The clip 10 is then removed from the adapter 80 so that a visual check can be made to ensure that the adapter is correctly positioned on the nozzle. Once it is established that the adapter is properly located on the nozzle, the nail gun can be loaded with nails and the battery fitted. A clip 10 is then fitted onto the adapter and the nail gun is brought into position to fix the clip to the structure 100 (FIG. 8), which may be the wall of a building, with the legs 84 of the adapter pressed against the surface of the structure. In this position, the projection 52 of the clip 10 will be proximate the surface (that is touching or close to) with the aperture 52 in line with the nozzle bore 98. The nail gun is then fired causing a nail to shoot at high velocity through the aperture 52 into the structure, thereby firmly fixing the clip in position. With the nail fully inserted in the structure, the nail head is received in the depression 14 below the surface of the channel 18 so that it will not interfere with cabling inserted into the clip. The installer will usually install a series of clips 10 in this way, thereby marking out the required cable run.

Having installed the clips 10, two fire resistant cables 102 are laid side-by-side in the cable-receiving channel 18 of the first clip of the series such that they run generally parallel with one another and the sidewall 14, 16 of the clips. The closure member 20 is then pressed downwardly (as indicated by the arrows 42 in FIGS. 1 and 2) to bring the lip 36 alongside the sidewall 16. The resilience of the closure member 20 and locking member 40 are such that the lip is able to move past the locking member (primarily by deflecting the tongue) until the lip and sidewall are essentially side-by-side and the locking member 40 and aperture 38 are aligned such that the locking member can spring back through the aperture to assume the position shown in FIG. 7. In this position, the closure member 20 closes the opening to the channel 18 and it is locked in this closed position by the engagement of the locking member in the aperture. The cables 102 are thus firmly secured to the structure 100 by the electrical cable clip 10. In the same way, the cables 102 are successively installed in the remaining clips of the series to form a cable run.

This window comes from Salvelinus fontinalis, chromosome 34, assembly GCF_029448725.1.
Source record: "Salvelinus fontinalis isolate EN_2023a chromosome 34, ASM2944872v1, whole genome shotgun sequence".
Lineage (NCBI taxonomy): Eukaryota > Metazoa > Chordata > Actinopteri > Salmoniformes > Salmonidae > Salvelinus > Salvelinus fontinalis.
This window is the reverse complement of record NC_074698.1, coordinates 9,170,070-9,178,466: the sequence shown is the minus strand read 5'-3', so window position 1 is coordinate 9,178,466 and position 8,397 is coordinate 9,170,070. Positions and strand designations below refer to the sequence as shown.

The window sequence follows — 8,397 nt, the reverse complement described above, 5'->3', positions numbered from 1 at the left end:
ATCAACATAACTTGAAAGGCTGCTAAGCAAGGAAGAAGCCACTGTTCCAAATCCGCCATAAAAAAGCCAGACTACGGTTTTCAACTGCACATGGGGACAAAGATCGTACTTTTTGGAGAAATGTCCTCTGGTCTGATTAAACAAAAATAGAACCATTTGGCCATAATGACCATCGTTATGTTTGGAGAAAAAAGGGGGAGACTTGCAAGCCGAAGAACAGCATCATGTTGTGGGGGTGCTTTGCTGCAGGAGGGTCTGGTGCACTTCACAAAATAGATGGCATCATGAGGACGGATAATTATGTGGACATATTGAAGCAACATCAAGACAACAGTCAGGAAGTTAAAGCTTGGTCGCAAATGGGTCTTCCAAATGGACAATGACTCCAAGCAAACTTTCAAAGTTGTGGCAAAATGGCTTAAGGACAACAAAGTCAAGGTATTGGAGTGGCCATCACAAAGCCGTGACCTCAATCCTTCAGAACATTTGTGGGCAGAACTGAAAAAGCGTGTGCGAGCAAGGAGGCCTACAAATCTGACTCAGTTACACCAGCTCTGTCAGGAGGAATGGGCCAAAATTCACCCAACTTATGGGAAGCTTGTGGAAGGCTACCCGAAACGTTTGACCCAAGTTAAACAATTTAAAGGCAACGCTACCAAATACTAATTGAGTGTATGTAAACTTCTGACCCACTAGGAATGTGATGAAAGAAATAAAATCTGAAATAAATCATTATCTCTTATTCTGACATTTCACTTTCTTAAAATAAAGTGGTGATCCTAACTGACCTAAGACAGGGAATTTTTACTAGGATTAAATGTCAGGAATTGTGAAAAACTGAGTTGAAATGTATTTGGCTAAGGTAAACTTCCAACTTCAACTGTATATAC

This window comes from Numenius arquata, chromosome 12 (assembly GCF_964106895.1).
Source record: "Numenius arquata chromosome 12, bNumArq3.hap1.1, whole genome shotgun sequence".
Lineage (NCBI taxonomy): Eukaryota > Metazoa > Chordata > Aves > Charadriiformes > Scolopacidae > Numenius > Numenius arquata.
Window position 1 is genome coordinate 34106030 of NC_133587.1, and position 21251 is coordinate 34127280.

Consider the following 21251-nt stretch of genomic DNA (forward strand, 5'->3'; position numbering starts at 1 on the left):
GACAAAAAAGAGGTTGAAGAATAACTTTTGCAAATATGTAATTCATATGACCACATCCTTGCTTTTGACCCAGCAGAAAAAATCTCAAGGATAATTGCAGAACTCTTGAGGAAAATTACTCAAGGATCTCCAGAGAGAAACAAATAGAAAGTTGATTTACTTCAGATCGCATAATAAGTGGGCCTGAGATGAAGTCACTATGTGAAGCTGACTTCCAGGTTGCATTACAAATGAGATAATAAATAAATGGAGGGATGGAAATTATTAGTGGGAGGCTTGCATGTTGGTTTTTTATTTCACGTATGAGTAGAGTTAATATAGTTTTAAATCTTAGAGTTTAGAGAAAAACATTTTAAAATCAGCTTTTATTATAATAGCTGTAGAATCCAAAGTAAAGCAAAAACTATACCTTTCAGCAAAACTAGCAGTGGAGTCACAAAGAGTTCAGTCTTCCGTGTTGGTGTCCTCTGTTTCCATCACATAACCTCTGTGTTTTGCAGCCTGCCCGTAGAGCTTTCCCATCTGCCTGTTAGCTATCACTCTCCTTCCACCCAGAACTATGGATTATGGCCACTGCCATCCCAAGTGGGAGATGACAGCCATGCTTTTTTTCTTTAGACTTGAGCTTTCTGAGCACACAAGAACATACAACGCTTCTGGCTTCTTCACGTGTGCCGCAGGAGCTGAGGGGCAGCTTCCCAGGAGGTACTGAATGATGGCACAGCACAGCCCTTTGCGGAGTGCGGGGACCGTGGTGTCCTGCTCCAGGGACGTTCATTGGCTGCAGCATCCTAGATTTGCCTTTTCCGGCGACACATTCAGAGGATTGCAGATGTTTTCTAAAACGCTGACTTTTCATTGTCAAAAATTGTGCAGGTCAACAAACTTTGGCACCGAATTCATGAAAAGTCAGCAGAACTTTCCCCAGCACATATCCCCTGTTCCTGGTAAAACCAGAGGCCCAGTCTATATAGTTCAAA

When the closure member 20 is in its locked position as shown in FIG. 7, the flat side portions 26 and 28 lie substantially parallel to the base portion 12 and the concave centre portions 30 sit down in the gap 104 between the cables thus assisting in orienting the cables and limiting movement of the cables, particularly in the event they are not sufficiently large to occupy the full width of the channel 18.